“Openly-gay people are seen as Satanists and abominations in my small, very Christian and highly conservative town in Michigan, and kids are taught from a young age to hate us. When I was in middle school, a classmate once ranted that he found it disgusting that anyone could support the LGBT+ community, and compared homosexuality to incest. “Gay” has been the most commonly used insult by most students since elementary school. When I’m walking down the street holding hands with a girl, people shake their heads and give us dirty looks as they drive by. Because of the way we’re treated, 8 of my 10 LGBT+ friends, as well as myself, have been suicidal at some point.
Every bit of homophobia bothers me to some extent, but my worst experience with small town bigotry came at the beginning of my freshman year.
In my school, the principal claims that there will be a zero-tolerance policy for bullying and sometimes even brings in speakers to give us presentations emphasizing the importance defending other students, but it is not justly enforced with LGBT+ students.
One day, I walked into algebra class with my girlfriend, and I saw that my seat was taken by one of the popular jock boys. I asked him to get up, but he refused, then began hollering offensive slurs at me. Several more boys joined in, and they started screaming names, like “carpet muncher” and “faggot” and “queer degenerate” at me and my girlfriend; one even violently yelled “people like you should be shot”. The whole time, I sat holding back tears as my girlfriend defended me. Everyone else in the classroom was either sitting idly at his or her desk, ignoring us completely, or laughing along with the boys.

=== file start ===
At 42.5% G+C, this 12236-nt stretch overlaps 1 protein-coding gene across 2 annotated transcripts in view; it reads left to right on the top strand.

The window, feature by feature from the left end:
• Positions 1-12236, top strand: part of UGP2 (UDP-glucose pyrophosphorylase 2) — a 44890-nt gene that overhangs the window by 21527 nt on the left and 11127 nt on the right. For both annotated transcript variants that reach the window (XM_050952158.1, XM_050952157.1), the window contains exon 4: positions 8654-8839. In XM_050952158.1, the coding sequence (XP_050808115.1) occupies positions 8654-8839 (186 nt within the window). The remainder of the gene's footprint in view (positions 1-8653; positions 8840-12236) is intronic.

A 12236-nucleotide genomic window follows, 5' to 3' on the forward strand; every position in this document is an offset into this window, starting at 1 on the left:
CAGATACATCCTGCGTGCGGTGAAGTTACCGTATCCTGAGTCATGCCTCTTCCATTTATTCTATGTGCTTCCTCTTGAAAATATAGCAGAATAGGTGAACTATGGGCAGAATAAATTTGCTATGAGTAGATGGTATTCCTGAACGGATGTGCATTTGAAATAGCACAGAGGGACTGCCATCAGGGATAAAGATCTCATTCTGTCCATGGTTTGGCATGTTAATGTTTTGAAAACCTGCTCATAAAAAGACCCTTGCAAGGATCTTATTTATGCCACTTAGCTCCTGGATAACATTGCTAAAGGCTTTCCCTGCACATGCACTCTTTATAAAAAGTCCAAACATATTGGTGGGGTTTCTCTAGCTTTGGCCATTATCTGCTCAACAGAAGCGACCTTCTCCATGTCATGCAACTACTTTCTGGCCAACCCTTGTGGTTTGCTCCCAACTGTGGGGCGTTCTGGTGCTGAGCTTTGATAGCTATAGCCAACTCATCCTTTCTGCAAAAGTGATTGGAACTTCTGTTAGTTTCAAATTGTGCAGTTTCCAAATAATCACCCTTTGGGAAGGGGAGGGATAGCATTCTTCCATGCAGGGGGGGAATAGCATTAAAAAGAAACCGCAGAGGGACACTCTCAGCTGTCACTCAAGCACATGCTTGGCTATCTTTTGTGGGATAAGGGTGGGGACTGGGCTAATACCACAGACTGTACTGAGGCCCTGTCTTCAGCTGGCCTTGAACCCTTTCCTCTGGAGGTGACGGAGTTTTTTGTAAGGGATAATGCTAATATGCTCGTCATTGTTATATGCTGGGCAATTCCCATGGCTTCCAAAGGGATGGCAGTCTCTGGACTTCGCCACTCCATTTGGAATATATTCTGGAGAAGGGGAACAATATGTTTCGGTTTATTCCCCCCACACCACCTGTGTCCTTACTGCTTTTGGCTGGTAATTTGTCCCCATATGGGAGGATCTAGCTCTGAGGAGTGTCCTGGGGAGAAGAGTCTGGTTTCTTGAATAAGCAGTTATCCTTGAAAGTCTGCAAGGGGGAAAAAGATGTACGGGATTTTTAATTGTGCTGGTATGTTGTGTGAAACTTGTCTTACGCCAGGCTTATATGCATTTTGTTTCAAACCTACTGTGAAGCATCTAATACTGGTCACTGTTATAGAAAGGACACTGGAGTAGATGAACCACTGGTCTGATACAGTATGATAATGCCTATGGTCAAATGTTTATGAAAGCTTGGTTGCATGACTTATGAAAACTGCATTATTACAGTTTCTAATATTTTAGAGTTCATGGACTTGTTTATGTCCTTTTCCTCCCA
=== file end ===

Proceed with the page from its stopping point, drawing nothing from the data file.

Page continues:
Eventually, my girlfriend had had enough, so she stormed out of the classroom and disappeared. I stayed behind and, one by one, the boys were called down to the office, high-fiving and congratulating each other as they left. Later, I was sent. The principal told me that she was disappointed in us for arguing with the boys, and that we should’ve stayed quiet. The parents of everyone involved were called, but there were no further punishments, and to this day, the boys claim that they didn’t do anything wrong.
My girlfriend isn’t out her parents, since her dad is homophobic, and he once told her that he wouldn’t consider her to be his daughter if she was a lesbian, so I was the only person she could turn to for help afterwards. As for me, I still feel pain when I recall that experience, and I’m certain I’ll remember it for the rest of my life.
Despite being picked on, I will always have hope for a future that’s better for the LGBT+ community. Soon, we won’t be judged solely because of who we love. We’re not “faggots”, “carpet munchers”, or any other slur; we’re so much more, and someday, people will understand that.”